Step 1: Briefly introduce the following topics that will be highlighted in Planet 2:
- The Forces Acting on the Ball
- Vector Summation and Net Force
- Note: Reference the glossary in the game for a definition of these topics. Encourage students to utilize this anytime they have confusion about a topic.
Step 2:Have students form groups of 3.
Step 3: Assign each student in the group one of the 3 core topics. Each group should have one of each core topic to focus on. As the group plays through the planet, the students will use their worksheet to gather information about their assigned topic. The worksheet has the following questions:
- What is the topic?
- Why does it occur?
- How is the topic projected within the game?
- How/where do you see this topic outside of the game?
- Illustrate this topic.
- What other observations about this topic can you make?
- Research this topic online. What other information can you find?
- What questions do you have about this topic?
Step 4: After all the groups have played through the planet, have students meet up with their classmates who have the same topic. This forms the big teams the students are in for their class presentation. There should be 3 teams:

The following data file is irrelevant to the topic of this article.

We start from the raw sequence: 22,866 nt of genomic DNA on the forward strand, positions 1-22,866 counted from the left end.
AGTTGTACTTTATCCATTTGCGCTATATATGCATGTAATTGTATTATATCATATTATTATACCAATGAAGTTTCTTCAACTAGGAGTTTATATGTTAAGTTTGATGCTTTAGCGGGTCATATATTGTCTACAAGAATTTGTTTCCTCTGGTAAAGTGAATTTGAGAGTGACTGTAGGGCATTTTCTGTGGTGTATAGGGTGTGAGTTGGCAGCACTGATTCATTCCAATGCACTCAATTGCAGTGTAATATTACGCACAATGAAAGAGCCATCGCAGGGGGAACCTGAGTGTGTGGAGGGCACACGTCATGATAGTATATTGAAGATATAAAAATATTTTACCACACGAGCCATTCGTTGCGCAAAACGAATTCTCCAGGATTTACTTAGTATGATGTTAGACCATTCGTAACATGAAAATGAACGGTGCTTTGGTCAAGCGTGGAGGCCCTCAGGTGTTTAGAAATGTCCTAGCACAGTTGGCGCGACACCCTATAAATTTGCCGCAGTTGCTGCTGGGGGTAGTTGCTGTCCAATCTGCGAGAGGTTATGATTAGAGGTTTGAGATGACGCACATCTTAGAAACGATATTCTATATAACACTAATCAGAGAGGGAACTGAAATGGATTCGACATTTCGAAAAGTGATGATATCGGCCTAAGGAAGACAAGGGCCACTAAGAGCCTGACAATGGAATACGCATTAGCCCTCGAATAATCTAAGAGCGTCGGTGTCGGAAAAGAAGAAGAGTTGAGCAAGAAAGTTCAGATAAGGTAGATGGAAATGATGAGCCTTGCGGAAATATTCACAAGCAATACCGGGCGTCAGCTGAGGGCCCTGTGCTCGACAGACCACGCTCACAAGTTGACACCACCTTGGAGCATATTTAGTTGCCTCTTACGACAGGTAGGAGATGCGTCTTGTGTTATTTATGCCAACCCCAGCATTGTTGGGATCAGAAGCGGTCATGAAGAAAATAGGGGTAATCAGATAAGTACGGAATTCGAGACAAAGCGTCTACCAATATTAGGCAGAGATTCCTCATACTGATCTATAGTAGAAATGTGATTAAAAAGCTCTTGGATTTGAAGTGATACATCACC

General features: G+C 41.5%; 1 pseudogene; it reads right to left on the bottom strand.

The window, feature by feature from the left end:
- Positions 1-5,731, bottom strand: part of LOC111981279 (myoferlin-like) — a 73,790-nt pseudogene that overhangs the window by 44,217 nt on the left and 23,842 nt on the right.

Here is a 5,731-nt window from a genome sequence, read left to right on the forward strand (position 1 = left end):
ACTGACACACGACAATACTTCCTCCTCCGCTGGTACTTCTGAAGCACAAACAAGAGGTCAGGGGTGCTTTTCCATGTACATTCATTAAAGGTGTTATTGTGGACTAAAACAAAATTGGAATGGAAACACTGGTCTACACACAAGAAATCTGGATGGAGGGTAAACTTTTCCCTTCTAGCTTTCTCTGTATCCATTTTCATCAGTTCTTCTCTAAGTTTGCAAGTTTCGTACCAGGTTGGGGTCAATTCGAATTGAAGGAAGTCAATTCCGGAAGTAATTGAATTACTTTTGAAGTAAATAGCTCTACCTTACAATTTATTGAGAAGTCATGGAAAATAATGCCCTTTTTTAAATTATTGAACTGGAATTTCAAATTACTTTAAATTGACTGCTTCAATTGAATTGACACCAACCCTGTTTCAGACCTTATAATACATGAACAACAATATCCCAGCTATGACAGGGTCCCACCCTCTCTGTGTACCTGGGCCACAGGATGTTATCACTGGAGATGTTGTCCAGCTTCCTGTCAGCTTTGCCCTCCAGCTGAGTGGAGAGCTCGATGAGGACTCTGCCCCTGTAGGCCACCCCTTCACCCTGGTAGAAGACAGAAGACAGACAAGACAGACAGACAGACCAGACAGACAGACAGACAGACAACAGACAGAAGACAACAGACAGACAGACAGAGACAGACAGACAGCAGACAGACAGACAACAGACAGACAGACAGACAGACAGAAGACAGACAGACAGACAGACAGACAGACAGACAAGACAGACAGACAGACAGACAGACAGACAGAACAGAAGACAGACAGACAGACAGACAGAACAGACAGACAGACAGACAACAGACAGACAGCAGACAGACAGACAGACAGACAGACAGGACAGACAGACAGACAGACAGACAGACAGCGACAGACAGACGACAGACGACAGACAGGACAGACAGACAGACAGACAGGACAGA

- Team Forces
- Team Vector Summation and Net Force
- Team Spin
- Team Coordinator- Responsible for helping out the other students in the team and making sure things are being done.
- Online Researcher(s)- Responsible for researching the topic online and coming up with more information about it in order to develop a stronger explanation.
- Artist(s)- Responsible for the visual components, so playing through the game specifically looking for places where the topic is illustrated or hand drawing the topic.
- Writers- Responsible for writing out the information about the topic from the group discussion and the researchers.
- Presenters- Responsible for presenting the presentation to the class.
- NOTE: It is up to the creativity of the team on how to fully approach the presentation. Encourage the students to use poster board, overhead projector or any other means necessary to offer a more robust presentation. The presentations should run about 7-10 minutes each.